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10 of 10 people found the following review helpful
5.0 out of 5 stars Great tablet, May 26, 2013
This review is from: Samsung Galaxy Note 8.0 (16GB, White) 2013 Model (Personal Computers)
I bought my Note 8 at Best Buy the day it came out. I have been very happy with it. I bought the additional stylus with a pen holder which works outstanding (you do have to remove the stylus that cam with the note to activate the microswitch. I also KHomo case which folds back and has a hand hold on the back. Perfect for holding in one hand a taking notes. I user the OfficeSuite 7 Pro App, for MS office compatibility, Evernote (which I use most often), and write, for jotting down quick notes. I have not been disappointed at all with the Note 8!
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9 of 9 people found the following review helpful
5.0 out of 5 stars The best note taking, scratch work, doodling, tablet there is. Tons of bloatware yes, but you can get rid of it., April 14, 2014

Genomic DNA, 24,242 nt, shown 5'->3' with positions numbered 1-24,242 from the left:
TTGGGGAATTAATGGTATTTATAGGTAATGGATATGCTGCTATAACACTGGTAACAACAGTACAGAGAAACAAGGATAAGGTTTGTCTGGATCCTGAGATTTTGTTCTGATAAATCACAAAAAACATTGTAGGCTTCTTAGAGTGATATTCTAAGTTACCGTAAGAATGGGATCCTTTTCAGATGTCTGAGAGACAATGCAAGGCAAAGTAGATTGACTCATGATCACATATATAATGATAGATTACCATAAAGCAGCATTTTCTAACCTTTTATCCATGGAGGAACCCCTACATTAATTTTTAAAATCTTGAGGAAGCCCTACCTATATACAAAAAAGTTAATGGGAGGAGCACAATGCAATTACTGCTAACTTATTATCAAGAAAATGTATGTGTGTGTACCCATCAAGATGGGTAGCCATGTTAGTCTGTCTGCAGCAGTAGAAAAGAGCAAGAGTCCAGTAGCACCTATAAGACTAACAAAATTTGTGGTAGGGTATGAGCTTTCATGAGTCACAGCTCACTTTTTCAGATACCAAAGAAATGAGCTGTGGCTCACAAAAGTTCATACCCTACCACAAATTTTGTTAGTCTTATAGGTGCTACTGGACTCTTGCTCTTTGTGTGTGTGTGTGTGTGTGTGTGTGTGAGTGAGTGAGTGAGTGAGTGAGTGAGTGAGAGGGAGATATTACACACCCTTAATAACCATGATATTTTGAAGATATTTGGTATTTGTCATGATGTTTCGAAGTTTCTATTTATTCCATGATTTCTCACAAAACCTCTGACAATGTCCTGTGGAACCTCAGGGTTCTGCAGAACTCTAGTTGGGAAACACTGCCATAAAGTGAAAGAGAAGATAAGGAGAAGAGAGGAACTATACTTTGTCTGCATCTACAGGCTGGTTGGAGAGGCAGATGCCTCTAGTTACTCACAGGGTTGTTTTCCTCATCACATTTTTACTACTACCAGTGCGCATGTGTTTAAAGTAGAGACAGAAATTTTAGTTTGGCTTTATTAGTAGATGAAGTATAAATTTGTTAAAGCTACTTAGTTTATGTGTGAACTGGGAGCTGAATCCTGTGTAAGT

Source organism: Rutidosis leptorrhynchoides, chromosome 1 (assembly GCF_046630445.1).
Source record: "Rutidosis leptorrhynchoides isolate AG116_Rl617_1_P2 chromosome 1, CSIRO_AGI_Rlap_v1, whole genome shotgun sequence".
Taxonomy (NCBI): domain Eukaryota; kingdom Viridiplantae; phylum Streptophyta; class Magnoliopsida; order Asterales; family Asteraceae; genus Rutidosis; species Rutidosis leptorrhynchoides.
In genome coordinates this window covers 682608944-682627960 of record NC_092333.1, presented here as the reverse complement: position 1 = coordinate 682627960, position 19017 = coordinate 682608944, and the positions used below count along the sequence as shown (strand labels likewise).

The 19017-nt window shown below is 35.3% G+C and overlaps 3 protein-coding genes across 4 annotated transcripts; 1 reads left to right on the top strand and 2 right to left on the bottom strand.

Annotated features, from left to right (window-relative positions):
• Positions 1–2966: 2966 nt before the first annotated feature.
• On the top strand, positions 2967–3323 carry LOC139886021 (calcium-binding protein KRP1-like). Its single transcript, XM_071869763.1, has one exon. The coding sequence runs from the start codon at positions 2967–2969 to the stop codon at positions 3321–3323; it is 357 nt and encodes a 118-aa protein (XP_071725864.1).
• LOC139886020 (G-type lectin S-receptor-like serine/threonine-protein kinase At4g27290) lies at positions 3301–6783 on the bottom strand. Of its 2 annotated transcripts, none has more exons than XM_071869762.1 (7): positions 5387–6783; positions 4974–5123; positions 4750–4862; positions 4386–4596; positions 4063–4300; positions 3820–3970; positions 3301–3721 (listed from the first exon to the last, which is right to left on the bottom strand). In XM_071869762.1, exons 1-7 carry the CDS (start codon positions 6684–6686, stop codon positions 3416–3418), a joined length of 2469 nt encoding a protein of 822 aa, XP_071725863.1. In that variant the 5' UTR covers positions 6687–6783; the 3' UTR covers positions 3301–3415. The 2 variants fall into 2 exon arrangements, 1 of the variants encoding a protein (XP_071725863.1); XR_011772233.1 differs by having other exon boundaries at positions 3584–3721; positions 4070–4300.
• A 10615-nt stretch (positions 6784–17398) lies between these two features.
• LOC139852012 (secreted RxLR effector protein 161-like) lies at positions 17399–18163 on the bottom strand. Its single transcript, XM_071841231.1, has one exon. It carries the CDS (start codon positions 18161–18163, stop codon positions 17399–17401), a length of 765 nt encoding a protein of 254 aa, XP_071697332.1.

I just love this tablet so much I have to write a review on it. Due to (and some provided by) my job, I have an ipod, ipad, a windows laptop, a macbook pro, and only recently I've gotten into android products, and I have to say that I love the openness of android.

First of all, when I got the note 8.0, I have to say I both loved and mostly hated it; hated it because of all the bloatware and useless (to me) apps that Samsung puts on the tablet; I loved it because of the wacom pen, which is very precise. Moreover, you can use ANY wacom tablet pen with the tablet, not just the small pen that comes with the note. I use a very nice wacom pen from an old Fujitsu tablet pc. I have the Wacom "Penabled Tablet Pc Eraser Pen" which is nice as well and is large almost like a regular pencil. The pen can easily be used to take notes in class, especially with LectureNotes (which I used on a daily basis).